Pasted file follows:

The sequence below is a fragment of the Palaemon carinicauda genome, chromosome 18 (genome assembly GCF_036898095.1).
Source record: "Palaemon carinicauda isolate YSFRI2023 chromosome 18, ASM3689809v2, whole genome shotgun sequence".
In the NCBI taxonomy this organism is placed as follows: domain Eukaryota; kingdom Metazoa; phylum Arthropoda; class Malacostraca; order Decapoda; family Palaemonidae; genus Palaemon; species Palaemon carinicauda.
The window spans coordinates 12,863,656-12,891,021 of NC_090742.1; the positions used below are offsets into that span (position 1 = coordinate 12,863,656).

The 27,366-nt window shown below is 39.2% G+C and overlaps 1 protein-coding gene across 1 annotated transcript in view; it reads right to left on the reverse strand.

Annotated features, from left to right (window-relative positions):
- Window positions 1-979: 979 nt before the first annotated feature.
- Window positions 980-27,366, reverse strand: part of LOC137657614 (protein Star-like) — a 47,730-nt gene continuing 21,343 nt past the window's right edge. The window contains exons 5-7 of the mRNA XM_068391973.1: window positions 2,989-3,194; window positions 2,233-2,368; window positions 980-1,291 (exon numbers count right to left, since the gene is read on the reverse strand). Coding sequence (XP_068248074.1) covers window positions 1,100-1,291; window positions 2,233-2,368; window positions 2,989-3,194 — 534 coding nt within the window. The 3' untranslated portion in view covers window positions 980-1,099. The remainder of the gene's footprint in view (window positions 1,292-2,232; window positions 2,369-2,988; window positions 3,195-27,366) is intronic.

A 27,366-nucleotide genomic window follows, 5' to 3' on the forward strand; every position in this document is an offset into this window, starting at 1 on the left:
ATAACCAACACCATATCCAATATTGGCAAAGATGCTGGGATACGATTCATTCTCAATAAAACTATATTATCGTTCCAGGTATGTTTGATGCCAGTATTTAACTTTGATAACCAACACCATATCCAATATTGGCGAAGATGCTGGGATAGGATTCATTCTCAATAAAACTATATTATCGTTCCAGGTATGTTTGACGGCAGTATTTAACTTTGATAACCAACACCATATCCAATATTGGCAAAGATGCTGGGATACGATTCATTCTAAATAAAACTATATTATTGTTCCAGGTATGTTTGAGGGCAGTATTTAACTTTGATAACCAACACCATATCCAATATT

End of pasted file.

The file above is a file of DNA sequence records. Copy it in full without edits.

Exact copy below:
The sequence below is a fragment of the Palaemon carinicauda genome, chromosome 18 (genome assembly GCF_036898095.1).
Source record: "Palaemon carinicauda isolate YSFRI2023 chromosome 18, ASM3689809v2, whole genome shotgun sequence".
In the NCBI taxonomy this organism is placed as follows: domain Eukaryota; kingdom Metazoa; phylum Arthropoda; class Malacostraca; order Decapoda; family Palaemonidae; genus Palaemon; species Palaemon carinicauda.
The window spans coordinates 12,863,656-12,891,021 of NC_090742.1; the positions used below are offsets into that span (position 1 = coordinate 12,863,656).

The 27,366-nt window shown below is 39.2% G+C and overlaps 1 protein-coding gene across 1 annotated transcript in view; it reads right to left on the reverse strand.

Annotated features, from left to right (window-relative positions):
- Window positions 1-979: 979 nt before the first annotated feature.
- Window positions 980-27,366, reverse strand: part of LOC137657614 (protein Star-like) — a 47,730-nt gene continuing 21,343 nt past the window's right edge. The window contains exons 5-7 of the mRNA XM_068391973.1: window positions 2,989-3,194; window positions 2,233-2,368; window positions 980-1,291 (exon numbers count right to left, since the gene is read on the reverse strand). Coding sequence (XP_068248074.1) covers window positions 1,100-1,291; window positions 2,233-2,368; window positions 2,989-3,194 — 534 coding nt within the window. The 3' untranslated portion in view covers window positions 980-1,099. The remainder of the gene's footprint in view (window positions 1,292-2,232; window positions 2,369-2,988; window positions 3,195-27,366) is intronic.

A 27,366-nucleotide genomic window follows, 5' to 3' on the forward strand; every position in this document is an offset into this window, starting at 1 on the left:
ATAACCAACACCATATCCAATATTGGCAAAGATGCTGGGATACGATTCATTCTCAATAAAACTATATTATCGTTCCAGGTATGTTTGATGCCAGTATTTAACTTTGATAACCAACACCATATCCAATATTGGCGAAGATGCTGGGATAGGATTCATTCTCAATAAAACTATATTATCGTTCCAGGTATGTTTGACGGCAGTATTTAACTTTGATAACCAACACCATATCCAATATTGGCAAAGATGCTGGGATACGATTCATTCTAAATAAAACTATATTATTGTTCCAGGTATGTTTGAGGGCAGTATTTAACTTTGATAACCAACACCATATCCAATATT